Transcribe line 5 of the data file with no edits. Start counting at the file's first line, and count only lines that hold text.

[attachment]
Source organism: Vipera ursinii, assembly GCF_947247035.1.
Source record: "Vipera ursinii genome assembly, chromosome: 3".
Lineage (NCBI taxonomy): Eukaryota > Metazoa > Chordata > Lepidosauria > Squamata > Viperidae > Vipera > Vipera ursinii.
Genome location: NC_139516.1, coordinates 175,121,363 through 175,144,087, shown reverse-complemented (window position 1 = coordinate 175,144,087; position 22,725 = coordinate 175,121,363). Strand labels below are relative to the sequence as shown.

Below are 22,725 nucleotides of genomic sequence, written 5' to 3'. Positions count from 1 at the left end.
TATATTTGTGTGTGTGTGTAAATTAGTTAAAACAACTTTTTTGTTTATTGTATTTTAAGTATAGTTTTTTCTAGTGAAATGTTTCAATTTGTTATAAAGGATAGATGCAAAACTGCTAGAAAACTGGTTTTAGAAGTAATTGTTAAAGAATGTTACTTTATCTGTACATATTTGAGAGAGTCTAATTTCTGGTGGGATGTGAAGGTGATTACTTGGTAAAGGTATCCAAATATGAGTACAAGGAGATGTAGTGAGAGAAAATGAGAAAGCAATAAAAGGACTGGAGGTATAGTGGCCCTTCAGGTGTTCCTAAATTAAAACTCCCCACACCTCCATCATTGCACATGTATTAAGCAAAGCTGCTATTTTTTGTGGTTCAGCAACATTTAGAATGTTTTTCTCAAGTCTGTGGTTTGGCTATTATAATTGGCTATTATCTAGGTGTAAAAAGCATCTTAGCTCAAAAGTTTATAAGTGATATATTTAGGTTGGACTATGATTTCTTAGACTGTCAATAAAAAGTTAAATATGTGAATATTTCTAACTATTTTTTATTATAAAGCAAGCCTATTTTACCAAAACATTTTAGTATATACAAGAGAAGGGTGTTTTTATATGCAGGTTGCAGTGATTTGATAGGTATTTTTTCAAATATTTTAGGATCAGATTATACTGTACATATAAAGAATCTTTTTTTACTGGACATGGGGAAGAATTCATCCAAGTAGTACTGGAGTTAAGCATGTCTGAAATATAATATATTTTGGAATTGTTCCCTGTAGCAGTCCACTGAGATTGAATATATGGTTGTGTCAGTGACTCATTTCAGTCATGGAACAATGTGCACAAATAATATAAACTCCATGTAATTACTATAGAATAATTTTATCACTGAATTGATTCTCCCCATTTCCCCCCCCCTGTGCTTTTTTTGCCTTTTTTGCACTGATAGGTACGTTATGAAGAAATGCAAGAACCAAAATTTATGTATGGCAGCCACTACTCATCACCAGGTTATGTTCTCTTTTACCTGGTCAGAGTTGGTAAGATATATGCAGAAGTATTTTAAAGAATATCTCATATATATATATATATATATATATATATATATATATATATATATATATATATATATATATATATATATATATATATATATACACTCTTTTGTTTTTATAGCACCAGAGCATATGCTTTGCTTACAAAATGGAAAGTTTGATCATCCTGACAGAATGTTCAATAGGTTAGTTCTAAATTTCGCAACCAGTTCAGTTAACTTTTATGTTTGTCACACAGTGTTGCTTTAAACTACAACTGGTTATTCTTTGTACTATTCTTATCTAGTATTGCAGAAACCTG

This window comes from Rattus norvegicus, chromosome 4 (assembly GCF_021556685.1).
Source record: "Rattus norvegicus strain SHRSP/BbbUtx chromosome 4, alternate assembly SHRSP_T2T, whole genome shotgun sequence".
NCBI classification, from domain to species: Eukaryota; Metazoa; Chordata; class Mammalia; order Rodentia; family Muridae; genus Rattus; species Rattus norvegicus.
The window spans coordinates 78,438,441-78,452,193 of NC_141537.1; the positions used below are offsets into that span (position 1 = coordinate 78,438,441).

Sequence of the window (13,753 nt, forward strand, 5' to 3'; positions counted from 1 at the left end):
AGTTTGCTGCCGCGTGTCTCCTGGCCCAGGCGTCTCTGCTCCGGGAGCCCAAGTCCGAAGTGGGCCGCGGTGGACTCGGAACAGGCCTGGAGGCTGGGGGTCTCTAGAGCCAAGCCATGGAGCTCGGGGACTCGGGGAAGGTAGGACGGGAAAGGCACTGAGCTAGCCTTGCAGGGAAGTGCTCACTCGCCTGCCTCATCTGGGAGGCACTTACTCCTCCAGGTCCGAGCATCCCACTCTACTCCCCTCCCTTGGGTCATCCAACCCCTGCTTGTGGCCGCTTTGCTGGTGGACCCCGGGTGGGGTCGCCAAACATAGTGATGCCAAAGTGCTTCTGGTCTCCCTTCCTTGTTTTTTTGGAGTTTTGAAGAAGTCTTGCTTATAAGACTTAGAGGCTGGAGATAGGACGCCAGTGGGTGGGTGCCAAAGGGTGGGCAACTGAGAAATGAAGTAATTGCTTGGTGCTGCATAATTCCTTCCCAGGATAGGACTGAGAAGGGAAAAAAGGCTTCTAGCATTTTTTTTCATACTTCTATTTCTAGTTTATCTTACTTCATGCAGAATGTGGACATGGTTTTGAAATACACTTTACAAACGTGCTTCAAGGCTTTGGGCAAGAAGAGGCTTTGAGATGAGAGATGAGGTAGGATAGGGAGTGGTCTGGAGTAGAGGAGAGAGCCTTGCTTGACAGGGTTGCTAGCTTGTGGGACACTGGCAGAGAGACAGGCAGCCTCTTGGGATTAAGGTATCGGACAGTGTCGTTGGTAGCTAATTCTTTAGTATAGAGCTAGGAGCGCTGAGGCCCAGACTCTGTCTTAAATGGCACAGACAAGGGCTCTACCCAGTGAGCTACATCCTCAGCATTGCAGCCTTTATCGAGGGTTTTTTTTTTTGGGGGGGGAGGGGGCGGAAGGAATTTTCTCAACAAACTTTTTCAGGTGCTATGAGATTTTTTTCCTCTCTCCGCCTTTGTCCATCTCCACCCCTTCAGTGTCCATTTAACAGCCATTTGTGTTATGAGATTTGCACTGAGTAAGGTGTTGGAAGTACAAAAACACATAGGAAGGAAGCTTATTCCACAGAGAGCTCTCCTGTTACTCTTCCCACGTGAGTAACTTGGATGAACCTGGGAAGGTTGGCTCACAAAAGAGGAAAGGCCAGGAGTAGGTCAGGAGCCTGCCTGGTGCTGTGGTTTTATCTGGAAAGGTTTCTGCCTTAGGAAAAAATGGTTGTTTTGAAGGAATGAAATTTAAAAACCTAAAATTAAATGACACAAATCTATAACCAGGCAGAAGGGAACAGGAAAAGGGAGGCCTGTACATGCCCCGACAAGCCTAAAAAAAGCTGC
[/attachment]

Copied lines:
Below are 22,725 nucleotides of genomic sequence, written 5' to 3'. Positions count from 1 at the left end.